Science of compliance
Just as the arrival of digital tachographs accelerated the use of on-line bureau services, the rapid growth of contract maintenance has prompted commercial vehicle manufacturers to develop their own compliance tools in conjunction with dealers.
These typically involve the remote storage of a customer’s vehicle maintenance data on a central server, viewable down-the-line via the internet, with passwords and logins ensuring that only authorised users can access the data.
Available data can range from a simple pdf copy of a service worksheet, e-mailed to the operator when the job’s done, to complete fleet service records including annual tests and driver defect reports and remedial actions, all held on the truck makers' or dealers’ server.
For the record, maintenance records must be kept for a minimum of 15 months, although traffic commissioners can insist on longer periods as part of an individual operator’s undertakings.
The sophistication of such on-line tools looks set to rise even further.
In support of its latest FH, Volvo has developed a new telematics gateway that remotely links the truck to a workshop, allowing its service condition to be monitored in real-time, out on the road.
As the workshop is continuously advised of the wear of key components, servicing can be better targeted, and more timely, not least when it’s a safety-related item.
Likewise, current compliance-friendly systems provided by MAN focus on safety - such as forward-facing cameras - speeding, incident data recorders like accident black boxes and safety league tables, "all of which are of great interest to Vosa”, says the manufacturer.
Brian Weatherley will examine the topic in an article that will appear in the 28 February issue of Commercial Motor.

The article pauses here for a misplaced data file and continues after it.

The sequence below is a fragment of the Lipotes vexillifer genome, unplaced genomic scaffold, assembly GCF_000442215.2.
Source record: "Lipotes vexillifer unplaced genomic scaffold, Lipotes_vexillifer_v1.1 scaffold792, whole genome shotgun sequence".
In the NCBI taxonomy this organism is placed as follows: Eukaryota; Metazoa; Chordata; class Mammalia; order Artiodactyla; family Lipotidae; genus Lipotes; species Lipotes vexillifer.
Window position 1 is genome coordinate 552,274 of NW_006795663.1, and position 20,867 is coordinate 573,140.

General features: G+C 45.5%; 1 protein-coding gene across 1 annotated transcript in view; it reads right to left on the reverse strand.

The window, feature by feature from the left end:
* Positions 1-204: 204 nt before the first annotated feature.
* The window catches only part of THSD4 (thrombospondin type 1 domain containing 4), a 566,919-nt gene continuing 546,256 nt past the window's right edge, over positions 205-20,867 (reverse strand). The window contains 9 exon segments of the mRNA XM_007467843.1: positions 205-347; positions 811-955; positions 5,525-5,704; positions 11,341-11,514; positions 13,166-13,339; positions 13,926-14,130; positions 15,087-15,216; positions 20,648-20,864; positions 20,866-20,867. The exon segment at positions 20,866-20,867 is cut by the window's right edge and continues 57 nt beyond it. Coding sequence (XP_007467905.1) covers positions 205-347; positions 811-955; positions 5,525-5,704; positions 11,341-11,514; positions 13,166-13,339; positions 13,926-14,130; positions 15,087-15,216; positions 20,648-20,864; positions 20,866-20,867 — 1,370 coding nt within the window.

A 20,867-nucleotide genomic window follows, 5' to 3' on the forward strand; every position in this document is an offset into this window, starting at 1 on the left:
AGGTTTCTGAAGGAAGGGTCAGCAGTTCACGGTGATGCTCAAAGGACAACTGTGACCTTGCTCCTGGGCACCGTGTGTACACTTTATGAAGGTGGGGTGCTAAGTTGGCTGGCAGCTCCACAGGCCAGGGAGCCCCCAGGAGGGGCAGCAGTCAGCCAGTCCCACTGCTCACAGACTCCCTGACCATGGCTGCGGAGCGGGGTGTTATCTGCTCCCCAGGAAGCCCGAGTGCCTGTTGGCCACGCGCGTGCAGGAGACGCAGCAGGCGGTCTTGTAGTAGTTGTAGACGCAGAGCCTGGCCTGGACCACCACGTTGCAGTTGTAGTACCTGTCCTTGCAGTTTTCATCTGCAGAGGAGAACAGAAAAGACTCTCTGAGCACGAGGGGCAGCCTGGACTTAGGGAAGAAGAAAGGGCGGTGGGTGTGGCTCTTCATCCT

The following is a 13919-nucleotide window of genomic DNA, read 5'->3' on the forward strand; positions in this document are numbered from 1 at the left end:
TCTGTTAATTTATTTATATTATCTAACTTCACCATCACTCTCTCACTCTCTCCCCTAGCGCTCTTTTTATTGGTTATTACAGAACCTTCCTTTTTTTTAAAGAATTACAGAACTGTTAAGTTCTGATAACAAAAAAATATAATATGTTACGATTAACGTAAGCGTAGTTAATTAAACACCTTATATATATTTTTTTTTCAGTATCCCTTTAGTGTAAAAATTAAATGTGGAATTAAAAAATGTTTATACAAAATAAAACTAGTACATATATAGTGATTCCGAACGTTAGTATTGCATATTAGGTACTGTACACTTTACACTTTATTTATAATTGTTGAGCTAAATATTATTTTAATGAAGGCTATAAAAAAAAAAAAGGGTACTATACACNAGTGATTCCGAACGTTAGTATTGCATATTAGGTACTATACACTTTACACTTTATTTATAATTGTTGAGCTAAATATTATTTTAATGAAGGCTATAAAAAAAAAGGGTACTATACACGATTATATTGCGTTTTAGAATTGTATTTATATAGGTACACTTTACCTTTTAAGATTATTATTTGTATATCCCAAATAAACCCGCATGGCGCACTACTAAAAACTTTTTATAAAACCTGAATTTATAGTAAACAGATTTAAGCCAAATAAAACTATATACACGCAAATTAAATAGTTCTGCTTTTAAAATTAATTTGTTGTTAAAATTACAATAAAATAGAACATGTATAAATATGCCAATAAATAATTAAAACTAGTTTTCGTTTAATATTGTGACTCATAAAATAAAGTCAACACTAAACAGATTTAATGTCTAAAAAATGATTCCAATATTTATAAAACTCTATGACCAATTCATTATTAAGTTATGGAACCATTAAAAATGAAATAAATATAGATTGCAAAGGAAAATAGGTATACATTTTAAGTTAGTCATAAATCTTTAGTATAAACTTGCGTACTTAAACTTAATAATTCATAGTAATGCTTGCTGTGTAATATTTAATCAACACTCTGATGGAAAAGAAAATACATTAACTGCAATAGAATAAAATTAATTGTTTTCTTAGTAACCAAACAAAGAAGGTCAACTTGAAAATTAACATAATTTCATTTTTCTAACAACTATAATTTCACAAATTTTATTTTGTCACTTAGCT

Weight restrictions will not force hauliers to use A14 toll road, says transport minister
Hauliers will not be forced to use a toll road on the A14 through the imposition of weight restrictions on neighbouring roads, according to transport minister Stephen Hammond.
He was speaking at a meeting in Suffolk to allay concerns of local businesses about plans to charge drivers on the important artery in east England.
Tolling up to 20 miles of the A14 would help fund a major upgrade of the road, which could begin in 2018 to help ease capacity issues.
Local MP Therese Coffey said: “There are issues concerning proposed tolling that need to be fully thought through and it is important this is not seen as a tax on success nor for Suffolk business to pay for Cambridgeshire commuter congestion.
“The Minister confirmed that he would not be putting blanket weight limit restrictions on other roads to enforce the use of the toll.”
The Freight Transport Association’s head of road network policy, Malcolm Bingham, said it was good to hear this, but added: “Many of the surrounding roads are under the jurisdiction of the local highway authorities and we would like to see some assurances from them that they will not put restrictions on primary routes to force LGVs to use a toll road if one is built.
“The fear that we have is that a toll operator may become an appointed monopoly if suitable alternative routes do not exist,” he said.